Having visited the unit myself, I know for a fact that visitations are the only real times inmates receive salads, sweet snacks and chilled drinks which their friends and family purchase for them. The rest of the time they are generally fed noodles and other foods containing plenty of carbs which may bulk them up and make them look healthy but may not necessarily be so.
    On the complete opposite side of the spectrum, prisoners over here in England are given menus and all dietary needs and wants are catered for. This doesnt mean to say that I agree with this either (aside from dietary needs) and I think a medium between the two needs to be found.
    The prisoners in general population (in TX) do labor around the grounds, why can this not be stretched to growing fruit and vegetables on site and therefore having a cheaper way of providing healthier food to inmates?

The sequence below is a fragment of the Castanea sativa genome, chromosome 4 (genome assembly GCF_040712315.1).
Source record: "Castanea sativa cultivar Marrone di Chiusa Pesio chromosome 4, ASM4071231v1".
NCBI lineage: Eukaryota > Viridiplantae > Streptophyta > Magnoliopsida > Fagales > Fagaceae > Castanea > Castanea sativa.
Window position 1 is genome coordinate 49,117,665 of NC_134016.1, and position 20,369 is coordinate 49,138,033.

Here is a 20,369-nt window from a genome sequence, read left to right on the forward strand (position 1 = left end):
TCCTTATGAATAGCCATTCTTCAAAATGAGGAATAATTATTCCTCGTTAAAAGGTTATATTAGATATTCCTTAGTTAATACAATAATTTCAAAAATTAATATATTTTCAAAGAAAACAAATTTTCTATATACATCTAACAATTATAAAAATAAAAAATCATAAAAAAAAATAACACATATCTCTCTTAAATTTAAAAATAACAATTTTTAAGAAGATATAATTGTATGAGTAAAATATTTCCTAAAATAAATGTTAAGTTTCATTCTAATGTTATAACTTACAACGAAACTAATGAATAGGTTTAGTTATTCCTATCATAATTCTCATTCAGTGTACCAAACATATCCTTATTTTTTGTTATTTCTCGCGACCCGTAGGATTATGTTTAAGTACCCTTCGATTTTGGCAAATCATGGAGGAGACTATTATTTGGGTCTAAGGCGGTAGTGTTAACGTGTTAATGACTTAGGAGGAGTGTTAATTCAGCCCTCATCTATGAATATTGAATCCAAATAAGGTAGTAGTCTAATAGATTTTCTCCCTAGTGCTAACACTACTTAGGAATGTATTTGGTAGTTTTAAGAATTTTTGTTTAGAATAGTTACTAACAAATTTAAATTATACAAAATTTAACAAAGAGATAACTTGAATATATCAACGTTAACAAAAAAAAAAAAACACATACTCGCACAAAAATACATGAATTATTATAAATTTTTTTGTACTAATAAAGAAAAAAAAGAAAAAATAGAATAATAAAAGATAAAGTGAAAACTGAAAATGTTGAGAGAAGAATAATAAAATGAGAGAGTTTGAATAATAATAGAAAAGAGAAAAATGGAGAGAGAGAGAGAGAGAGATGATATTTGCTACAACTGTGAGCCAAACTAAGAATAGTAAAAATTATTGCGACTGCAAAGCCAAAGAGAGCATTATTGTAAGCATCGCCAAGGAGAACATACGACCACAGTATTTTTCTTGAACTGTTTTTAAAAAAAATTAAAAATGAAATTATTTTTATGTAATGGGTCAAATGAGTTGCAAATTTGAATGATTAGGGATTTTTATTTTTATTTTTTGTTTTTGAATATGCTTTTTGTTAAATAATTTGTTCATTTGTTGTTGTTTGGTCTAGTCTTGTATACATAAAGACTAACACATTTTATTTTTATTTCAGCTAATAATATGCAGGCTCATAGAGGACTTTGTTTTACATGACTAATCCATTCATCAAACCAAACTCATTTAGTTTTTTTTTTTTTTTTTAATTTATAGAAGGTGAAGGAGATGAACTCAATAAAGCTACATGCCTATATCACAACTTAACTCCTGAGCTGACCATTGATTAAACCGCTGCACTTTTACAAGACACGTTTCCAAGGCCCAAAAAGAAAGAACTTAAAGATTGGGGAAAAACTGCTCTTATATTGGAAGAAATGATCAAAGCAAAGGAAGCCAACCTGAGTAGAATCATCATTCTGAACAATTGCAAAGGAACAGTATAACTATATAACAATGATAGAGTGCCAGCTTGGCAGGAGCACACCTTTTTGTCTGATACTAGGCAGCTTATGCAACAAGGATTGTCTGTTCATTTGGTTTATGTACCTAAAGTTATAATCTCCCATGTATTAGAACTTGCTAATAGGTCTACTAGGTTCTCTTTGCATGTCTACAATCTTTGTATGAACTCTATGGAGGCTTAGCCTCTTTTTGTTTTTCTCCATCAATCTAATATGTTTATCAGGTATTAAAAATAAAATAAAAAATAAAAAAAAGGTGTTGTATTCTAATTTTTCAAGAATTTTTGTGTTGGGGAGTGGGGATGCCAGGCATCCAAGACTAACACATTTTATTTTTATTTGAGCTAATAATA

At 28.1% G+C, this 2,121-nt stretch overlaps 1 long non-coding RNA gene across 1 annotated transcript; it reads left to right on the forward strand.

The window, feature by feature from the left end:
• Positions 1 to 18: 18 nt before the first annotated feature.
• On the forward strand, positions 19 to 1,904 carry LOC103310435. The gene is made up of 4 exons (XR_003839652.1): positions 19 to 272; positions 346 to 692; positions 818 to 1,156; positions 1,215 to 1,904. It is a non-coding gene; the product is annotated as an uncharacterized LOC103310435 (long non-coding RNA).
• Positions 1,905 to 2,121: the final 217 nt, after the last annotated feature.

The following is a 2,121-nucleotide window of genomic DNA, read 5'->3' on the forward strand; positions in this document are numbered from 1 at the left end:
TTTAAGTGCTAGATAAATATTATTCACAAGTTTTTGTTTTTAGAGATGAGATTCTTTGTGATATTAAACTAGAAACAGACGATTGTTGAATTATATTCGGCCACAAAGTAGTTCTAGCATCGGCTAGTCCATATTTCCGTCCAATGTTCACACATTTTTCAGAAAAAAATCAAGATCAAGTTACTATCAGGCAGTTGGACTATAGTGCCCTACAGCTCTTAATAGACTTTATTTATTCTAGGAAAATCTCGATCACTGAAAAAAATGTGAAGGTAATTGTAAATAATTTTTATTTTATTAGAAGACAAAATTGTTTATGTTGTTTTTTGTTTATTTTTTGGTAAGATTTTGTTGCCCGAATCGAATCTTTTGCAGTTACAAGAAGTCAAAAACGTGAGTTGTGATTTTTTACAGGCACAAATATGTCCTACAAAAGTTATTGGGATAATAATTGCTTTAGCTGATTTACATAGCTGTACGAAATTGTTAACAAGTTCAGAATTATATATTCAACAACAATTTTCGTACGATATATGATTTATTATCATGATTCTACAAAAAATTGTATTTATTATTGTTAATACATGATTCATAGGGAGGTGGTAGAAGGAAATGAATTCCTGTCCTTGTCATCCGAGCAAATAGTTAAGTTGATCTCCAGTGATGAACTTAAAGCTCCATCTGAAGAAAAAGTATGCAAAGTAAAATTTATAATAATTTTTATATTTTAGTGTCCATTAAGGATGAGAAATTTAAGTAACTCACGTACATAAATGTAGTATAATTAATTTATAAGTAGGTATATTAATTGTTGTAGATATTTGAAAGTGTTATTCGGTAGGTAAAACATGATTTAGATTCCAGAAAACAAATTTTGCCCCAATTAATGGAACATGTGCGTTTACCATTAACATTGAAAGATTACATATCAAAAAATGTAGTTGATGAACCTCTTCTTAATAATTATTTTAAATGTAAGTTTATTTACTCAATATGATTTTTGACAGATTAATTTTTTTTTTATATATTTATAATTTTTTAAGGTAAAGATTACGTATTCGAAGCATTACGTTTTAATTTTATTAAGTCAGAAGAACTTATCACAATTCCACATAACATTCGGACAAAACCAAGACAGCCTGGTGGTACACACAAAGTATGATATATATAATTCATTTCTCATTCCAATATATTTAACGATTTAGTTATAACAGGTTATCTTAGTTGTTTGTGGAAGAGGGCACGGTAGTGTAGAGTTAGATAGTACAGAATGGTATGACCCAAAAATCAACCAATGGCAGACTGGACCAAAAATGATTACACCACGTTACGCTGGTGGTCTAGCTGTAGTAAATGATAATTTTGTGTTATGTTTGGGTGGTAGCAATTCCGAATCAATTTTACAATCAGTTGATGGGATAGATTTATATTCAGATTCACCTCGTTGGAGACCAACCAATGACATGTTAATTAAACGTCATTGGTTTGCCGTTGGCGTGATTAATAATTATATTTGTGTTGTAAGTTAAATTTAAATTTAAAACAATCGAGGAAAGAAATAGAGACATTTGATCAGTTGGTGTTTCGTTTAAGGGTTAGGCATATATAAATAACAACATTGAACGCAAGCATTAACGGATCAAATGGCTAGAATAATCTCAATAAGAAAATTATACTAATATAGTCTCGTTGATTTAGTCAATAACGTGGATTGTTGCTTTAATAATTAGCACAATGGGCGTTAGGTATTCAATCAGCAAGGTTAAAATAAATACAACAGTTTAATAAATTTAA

2. Me again. Reading this story has been playing on my mind so I decided alongside the nurses comments to seek a 2nd and 3rd opinion. One from a Doctor and the other a nurse. They both agreed that weight loss was the primary health factor alongside constipation, digestion problems and dehydration. Lack of sunlight would also mean low vitamin D. One commented ‘It is not ideal but they would be ok’
    ‘Ok’ is not good enough, it seems to me that the unit are able to keep within regulations but only just.

  3. Received a letter from Mark, he said one day they received a peanut butter sandwich (one spot of peanut butter) and 2 extremely HARD potatoes. Rock hard. Not even fit for consumption.